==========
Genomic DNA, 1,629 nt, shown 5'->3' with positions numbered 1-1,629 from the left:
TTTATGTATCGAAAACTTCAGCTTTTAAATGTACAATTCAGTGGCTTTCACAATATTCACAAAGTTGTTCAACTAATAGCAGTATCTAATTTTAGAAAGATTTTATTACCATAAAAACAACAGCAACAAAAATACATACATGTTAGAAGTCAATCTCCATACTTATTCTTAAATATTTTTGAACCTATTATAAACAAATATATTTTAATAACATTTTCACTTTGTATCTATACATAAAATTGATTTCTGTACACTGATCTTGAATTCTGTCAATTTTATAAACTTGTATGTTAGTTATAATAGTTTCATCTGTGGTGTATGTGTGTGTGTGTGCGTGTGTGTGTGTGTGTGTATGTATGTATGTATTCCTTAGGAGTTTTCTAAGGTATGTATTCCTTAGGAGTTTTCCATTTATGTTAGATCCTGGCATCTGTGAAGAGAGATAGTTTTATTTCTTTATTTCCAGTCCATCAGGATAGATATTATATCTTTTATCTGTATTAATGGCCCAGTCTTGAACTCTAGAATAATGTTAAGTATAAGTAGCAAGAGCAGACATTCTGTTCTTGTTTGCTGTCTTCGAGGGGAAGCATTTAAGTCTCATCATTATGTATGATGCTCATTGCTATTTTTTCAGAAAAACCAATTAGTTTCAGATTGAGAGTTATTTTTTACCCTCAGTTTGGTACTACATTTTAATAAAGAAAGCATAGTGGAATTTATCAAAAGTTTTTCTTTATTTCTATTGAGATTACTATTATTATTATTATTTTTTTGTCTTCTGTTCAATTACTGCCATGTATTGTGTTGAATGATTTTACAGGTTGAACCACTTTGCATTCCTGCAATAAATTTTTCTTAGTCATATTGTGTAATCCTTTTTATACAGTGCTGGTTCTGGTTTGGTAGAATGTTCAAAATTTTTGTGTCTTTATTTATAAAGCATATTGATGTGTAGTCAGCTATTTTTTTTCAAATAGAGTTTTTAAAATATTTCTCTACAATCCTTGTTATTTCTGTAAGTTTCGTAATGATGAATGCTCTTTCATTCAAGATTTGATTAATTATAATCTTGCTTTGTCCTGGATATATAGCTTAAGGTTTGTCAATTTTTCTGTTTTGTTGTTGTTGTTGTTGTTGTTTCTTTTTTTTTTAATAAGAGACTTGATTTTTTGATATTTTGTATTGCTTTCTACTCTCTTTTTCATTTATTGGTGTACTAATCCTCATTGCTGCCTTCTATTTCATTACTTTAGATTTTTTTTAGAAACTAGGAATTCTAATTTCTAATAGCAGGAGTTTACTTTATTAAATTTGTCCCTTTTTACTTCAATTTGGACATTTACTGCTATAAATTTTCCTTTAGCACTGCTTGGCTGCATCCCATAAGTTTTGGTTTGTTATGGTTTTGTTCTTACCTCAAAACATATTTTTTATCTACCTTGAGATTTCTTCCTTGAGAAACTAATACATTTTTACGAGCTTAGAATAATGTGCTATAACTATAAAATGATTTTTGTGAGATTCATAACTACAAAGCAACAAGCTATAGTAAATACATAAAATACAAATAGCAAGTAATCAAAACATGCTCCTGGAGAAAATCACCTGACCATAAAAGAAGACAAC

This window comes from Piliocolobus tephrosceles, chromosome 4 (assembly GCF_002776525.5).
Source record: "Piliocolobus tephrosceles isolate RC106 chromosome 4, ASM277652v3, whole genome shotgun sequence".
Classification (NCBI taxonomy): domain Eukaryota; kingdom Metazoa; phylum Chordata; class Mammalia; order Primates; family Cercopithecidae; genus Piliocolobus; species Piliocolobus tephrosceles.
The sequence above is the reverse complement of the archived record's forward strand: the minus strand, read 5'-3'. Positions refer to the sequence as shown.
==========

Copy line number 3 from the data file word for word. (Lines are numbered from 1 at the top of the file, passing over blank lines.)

This window comes from Piliocolobus tephrosceles, chromosome 4 (assembly GCF_002776525.5).